Molds produce tiny spores to reproduce. These spores waft through the indoor and outdoor air continually. When mold spores land on a damp spot indoors, they may begin growing and digesting whatever they are growing on in order to survive. When excessive moisture or water accumulates indoors, mold growth will often occur, particularly if the moisture problem remains undiscovered or unaddressed.
When you have indoor allergies, it’s hard to feel like “there’s no place like home.” The good news is there are some simple steps you can take to reduce your exposure to indoor allergens.
Contrary to popular belief, so-called hypoallergenic dogs do not have lower household allergen levels than other dogs.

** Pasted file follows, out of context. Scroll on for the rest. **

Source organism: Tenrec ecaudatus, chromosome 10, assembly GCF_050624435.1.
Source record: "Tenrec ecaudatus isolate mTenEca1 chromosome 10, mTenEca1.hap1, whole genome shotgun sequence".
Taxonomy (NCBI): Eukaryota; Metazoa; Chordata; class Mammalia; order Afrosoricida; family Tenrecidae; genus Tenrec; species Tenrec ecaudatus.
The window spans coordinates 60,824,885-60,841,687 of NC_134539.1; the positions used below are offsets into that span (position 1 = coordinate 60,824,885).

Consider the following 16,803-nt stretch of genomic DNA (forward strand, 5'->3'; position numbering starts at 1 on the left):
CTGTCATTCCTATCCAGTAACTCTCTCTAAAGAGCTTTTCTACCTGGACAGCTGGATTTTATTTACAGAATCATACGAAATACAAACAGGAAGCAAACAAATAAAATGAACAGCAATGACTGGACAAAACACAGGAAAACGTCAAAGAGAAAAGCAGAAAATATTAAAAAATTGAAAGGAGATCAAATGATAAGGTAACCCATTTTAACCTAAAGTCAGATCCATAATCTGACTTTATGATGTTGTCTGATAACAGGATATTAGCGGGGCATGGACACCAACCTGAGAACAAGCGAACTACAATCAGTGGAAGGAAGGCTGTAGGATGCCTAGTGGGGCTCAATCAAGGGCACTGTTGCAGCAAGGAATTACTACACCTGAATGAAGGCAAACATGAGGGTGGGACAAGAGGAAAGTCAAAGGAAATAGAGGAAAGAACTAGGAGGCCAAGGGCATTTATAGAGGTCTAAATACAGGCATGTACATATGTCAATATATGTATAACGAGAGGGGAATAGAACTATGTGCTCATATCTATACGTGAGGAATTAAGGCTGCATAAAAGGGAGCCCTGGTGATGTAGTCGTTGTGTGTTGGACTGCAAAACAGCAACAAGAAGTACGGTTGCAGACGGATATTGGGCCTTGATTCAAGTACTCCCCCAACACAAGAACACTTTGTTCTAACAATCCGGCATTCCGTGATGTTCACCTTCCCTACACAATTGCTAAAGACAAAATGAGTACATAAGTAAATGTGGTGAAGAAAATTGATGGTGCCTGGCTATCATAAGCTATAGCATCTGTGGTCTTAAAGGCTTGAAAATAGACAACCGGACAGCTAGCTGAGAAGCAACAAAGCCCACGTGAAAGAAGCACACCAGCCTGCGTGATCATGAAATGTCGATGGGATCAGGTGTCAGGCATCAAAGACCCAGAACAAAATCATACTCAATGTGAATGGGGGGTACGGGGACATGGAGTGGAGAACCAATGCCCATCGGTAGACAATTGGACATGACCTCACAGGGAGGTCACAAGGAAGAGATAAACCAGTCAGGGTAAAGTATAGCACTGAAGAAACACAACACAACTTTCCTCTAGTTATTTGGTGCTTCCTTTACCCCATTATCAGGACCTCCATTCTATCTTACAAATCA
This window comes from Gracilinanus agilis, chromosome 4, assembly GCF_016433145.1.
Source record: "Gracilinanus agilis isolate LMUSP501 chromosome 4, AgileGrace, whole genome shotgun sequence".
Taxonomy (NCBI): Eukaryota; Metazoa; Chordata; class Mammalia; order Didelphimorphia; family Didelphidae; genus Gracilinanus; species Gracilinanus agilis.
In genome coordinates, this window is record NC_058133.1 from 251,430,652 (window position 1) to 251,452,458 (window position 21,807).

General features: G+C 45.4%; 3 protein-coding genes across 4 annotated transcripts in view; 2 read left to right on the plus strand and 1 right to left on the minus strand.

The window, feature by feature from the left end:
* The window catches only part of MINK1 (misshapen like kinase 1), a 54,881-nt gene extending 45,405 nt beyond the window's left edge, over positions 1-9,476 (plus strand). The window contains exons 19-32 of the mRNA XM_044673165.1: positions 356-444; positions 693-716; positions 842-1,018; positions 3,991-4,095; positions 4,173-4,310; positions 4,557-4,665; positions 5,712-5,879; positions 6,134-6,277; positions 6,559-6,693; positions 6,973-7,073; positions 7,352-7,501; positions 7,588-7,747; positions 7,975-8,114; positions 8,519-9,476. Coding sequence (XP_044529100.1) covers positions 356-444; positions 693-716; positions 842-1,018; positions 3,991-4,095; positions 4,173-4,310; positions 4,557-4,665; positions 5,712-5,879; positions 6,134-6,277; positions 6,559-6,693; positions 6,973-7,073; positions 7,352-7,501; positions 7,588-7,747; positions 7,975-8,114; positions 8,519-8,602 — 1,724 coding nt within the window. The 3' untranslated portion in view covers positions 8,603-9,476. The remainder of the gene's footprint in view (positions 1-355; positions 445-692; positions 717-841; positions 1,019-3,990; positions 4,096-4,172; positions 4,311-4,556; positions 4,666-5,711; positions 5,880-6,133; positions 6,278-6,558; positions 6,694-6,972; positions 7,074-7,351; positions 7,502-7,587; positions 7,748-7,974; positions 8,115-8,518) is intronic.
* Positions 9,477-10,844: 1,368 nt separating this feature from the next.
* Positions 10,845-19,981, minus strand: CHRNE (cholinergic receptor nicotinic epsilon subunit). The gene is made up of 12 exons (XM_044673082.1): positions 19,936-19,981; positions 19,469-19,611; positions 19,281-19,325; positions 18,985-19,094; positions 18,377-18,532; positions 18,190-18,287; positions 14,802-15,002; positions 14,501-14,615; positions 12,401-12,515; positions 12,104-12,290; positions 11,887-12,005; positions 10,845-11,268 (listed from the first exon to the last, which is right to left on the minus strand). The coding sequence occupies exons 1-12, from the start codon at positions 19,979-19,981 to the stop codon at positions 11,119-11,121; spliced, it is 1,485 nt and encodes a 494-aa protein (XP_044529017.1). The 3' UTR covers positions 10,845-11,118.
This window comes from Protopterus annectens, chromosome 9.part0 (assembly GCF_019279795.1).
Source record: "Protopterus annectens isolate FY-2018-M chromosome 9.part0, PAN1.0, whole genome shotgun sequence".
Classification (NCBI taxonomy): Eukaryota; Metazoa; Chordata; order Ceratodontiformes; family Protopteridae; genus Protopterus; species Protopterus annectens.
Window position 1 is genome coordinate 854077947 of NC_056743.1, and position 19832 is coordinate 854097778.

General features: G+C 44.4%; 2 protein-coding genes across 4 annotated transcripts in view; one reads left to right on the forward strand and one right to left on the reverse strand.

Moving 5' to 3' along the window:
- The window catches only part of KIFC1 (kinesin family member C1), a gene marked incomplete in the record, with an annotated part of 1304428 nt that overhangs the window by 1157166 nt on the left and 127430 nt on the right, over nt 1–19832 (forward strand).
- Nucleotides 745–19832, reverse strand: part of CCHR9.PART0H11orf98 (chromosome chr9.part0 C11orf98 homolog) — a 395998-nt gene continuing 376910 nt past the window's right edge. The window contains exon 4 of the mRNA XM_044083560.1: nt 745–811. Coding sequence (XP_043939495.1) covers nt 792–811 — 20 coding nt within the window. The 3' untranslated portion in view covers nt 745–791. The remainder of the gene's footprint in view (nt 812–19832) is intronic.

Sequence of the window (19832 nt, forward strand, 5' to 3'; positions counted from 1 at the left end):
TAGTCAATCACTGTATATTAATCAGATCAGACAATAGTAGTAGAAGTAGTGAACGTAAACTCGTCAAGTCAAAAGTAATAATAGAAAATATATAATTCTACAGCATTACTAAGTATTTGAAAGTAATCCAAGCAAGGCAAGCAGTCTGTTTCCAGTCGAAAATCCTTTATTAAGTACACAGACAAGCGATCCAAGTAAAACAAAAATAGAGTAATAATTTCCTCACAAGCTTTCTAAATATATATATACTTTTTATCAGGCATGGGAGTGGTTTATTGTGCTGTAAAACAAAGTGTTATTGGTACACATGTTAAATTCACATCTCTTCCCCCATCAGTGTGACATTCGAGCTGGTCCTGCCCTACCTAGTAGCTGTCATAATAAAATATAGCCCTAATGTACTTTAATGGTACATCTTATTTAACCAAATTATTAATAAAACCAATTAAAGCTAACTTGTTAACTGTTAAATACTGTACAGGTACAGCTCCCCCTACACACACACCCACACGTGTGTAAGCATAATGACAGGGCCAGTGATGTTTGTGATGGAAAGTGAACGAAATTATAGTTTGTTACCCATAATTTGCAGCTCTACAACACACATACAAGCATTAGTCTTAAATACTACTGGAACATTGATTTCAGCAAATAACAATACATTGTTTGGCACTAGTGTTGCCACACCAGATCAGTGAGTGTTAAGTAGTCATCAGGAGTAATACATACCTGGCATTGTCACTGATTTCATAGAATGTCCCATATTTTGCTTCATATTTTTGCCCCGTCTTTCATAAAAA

If you’re like most Americans, you spend much of your time indoors. Have you ever stopped to think about whether the air you’re breathing at home is healthy? Research has found that in some homes across America, the quality of indoor air can be worse than outdoor air. In part, this is because many homes are being built and remodeled tighter. You don’t have to be a building scientist to deal with the quality of air in your home; however, you should understand a few basics to get you started.
Spring is here, and it’s time for spring cleaning! For allergy and asthma fighters, a thorough cleaning can help control symptoms. Making changes to your indoor environment can take some time and effort. However, these changes will produce an indoor environment that is less allergenic, easier to clean, and healthier for the whole family.
Molds are part of the natural environment. Outdoors, molds play a part in nature by breaking down dead organic matter, such as fallen leaves and dead trees. But indoors, mold growth should be avoided.